Jul 12, 2013
“How then do you love each of your multiple children, if not the best or even equally? The answer is, you love them uniquely.”
– Marianne Neifert (“Dr. Mom”)
For families with multiple children, sibling rivalry is an inevitable challenge that all parents must face. When children reach school age, they begin to discover their identities and talents, and they seek recognition from their parents for academic, athletic and social successes. When parents offer praise to one child for these achievements, the others often have difficulty understanding that their siblings’ successes do not diminish their own, and thus a rivalry is born.
The intensity of a sibling rivalry is affected by a number of factors, including age, gender, birth order, parenting style, cultural values and personality. Although some amount of competition between siblings is normal and healthy, rivalries should be reeled in if they are damaging to a child’s confidence and self esteem. Instead of trying to achieve the impossible feat of equalizing children’s achievements, it is better to celebrate differences between siblings and encourage this competition as a mutual motivator.
For example, if one child is particularly strong in math and is praised for their success on a recent test, their brother or sister that struggles in the subject may become jealous and frustrated because they feel as though they will never measure up to their sibling’s achievement. Understand that these feelings are natural, and learn to recognize situations where rivalries may become discouraging for one child if they feel like they are being compared to a sibling.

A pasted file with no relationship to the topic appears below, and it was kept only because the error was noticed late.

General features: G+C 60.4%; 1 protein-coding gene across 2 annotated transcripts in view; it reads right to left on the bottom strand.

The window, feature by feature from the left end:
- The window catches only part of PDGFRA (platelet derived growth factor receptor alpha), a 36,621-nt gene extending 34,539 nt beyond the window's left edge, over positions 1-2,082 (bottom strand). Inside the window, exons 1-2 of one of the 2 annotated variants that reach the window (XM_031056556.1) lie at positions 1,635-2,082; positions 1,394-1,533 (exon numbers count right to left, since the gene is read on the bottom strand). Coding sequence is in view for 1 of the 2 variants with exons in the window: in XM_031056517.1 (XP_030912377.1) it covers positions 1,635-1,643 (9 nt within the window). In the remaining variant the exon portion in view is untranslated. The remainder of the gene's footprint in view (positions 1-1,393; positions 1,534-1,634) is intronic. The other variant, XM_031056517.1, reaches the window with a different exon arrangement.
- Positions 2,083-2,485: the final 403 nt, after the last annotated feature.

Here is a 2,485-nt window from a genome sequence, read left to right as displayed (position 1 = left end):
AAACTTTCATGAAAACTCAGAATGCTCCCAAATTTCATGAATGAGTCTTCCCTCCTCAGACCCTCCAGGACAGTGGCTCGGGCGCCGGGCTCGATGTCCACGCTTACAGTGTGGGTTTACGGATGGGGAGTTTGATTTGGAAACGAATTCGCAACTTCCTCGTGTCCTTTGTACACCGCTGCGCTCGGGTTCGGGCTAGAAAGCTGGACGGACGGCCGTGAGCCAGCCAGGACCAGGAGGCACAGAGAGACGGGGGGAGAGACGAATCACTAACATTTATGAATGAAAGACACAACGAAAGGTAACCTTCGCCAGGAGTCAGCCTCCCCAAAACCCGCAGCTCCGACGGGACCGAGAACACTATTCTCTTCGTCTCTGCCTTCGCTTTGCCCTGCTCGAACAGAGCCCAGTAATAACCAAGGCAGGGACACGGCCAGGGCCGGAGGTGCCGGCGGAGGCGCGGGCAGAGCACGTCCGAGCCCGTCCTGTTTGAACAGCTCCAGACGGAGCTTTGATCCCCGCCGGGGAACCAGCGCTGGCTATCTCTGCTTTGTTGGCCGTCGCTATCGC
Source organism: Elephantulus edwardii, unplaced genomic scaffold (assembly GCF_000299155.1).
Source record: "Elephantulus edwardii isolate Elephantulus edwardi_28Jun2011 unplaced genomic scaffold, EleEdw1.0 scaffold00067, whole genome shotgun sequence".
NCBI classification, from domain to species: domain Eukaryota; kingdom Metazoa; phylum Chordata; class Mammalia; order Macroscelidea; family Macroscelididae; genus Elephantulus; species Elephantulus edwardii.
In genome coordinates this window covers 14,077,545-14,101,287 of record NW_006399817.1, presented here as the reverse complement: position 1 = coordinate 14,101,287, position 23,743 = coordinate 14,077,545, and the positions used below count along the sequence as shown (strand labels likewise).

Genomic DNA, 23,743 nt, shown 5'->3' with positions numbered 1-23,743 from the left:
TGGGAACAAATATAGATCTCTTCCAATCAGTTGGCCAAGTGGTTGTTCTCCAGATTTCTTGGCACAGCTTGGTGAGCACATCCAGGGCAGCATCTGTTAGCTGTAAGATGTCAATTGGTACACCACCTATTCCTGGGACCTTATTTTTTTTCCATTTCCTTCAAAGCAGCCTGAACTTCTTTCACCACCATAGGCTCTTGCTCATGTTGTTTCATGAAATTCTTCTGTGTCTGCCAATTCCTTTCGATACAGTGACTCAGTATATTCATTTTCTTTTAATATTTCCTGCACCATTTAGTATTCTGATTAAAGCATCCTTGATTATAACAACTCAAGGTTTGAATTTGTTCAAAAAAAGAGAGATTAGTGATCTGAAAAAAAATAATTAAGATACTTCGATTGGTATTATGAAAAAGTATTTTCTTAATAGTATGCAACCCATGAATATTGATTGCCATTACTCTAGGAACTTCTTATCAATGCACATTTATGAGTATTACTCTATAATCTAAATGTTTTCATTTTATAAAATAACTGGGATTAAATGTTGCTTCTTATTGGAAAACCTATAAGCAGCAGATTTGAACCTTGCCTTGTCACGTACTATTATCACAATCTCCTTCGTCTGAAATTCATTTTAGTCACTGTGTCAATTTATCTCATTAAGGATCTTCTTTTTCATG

Consistently reinforce the idea that fair does not mean equal by reminding each child that they have unique and special talents. When children recognize their strengths and feel successful, they will be more self-confident which leads to better relationships between siblings. However, be careful of labeling “the athletic one” or “the artistic one,” as these kinds of classifications could make children feel as though their potential success is limited to one area. By understanding the role that competition plays in family dynamics, parents can more easily recognize and reward behaviors that promote healthy sibling relationships.